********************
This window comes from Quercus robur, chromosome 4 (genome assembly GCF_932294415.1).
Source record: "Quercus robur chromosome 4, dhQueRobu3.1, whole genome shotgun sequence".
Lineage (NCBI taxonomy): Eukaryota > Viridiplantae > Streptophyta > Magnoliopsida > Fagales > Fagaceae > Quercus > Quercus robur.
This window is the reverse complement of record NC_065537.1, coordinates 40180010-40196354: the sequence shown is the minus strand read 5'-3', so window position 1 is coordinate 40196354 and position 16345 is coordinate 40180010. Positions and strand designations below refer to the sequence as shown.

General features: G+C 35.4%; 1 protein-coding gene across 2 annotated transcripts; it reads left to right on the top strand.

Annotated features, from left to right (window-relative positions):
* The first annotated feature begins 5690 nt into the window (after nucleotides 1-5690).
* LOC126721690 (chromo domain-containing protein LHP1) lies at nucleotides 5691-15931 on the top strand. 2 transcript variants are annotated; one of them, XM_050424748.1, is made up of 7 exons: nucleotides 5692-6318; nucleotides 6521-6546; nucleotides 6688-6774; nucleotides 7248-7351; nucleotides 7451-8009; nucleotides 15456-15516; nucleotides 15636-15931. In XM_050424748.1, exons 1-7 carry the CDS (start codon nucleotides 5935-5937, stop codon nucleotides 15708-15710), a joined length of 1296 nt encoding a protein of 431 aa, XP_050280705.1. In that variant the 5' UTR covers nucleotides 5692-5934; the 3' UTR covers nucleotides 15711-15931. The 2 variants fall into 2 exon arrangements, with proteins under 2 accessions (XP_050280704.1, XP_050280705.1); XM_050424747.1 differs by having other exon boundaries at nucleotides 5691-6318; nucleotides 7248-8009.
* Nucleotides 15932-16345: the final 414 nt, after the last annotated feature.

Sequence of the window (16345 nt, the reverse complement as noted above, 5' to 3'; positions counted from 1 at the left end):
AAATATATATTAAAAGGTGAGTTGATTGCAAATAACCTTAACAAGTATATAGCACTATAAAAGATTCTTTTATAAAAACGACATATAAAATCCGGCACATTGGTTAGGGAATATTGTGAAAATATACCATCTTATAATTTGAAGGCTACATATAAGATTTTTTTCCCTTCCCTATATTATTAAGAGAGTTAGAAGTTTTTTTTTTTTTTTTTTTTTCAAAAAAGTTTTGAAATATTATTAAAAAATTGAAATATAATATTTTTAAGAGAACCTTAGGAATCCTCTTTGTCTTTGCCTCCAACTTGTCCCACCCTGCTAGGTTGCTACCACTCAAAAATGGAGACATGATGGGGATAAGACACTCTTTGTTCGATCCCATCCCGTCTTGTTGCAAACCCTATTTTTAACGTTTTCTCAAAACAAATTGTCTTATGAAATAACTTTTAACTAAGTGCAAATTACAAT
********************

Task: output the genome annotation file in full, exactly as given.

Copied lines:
This window comes from Quercus robur, chromosome 4 (genome assembly GCF_932294415.1).
Source record: "Quercus robur chromosome 4, dhQueRobu3.1, whole genome shotgun sequence".
Lineage (NCBI taxonomy): Eukaryota > Viridiplantae > Streptophyta > Magnoliopsida > Fagales > Fagaceae > Quercus > Quercus robur.
This window is the reverse complement of record NC_065537.1, coordinates 40180010-40196354: the sequence shown is the minus strand read 5'-3', so window position 1 is coordinate 40196354 and position 16345 is coordinate 40180010. Positions and strand designations below refer to the sequence as shown.

General features: G+C 35.4%; 1 protein-coding gene across 2 annotated transcripts; it reads left to right on the top strand.

Annotated features, from left to right (window-relative positions):
* The first annotated feature begins 5690 nt into the window (after nucleotides 1-5690).
* LOC126721690 (chromo domain-containing protein LHP1) lies at nucleotides 5691-15931 on the top strand. 2 transcript variants are annotated; one of them, XM_050424748.1, is made up of 7 exons: nucleotides 5692-6318; nucleotides 6521-6546; nucleotides 6688-6774; nucleotides 7248-7351; nucleotides 7451-8009; nucleotides 15456-15516; nucleotides 15636-15931. In XM_050424748.1, exons 1-7 carry the CDS (start codon nucleotides 5935-5937, stop codon nucleotides 15708-15710), a joined length of 1296 nt encoding a protein of 431 aa, XP_050280705.1. In that variant the 5' UTR covers nucleotides 5692-5934; the 3' UTR covers nucleotides 15711-15931. The 2 variants fall into 2 exon arrangements, with proteins under 2 accessions (XP_050280704.1, XP_050280705.1); XM_050424747.1 differs by having other exon boundaries at nucleotides 5691-6318; nucleotides 7248-8009.
* Nucleotides 15932-16345: the final 414 nt, after the last annotated feature.

Sequence of the window (16345 nt, the reverse complement as noted above, 5' to 3'; positions counted from 1 at the left end):
AAATATATATTAAAAGGTGAGTTGATTGCAAATAACCTTAACAAGTATATAGCACTATAAAAGATTCTTTTATAAAAACGACATATAAAATCCGGCACATTGGTTAGGGAATATTGTGAAAATATACCATCTTATAATTTGAAGGCTACATATAAGATTTTTTTCCCTTCCCTATATTATTAAGAGAGTTAGAAGTTTTTTTTTTTTTTTTTTTTTCAAAAAAGTTTTGAAATATTATTAAAAAATTGAAATATAATATTTTTAAGAGAACCTTAGGAATCCTCTTTGTCTTTGCCTCCAACTTGTCCCACCCTGCTAGGTTGCTACCACTCAAAAATGGAGACATGATGGGGATAAGACACTCTTTGTTCGATCCCATCCCGTCTTGTTGCAAACCCTATTTTTAACGTTTTCTCAAAACAAATTGTCTTATGAAATAACTTTTAACTAAGTGCAAATTACAAT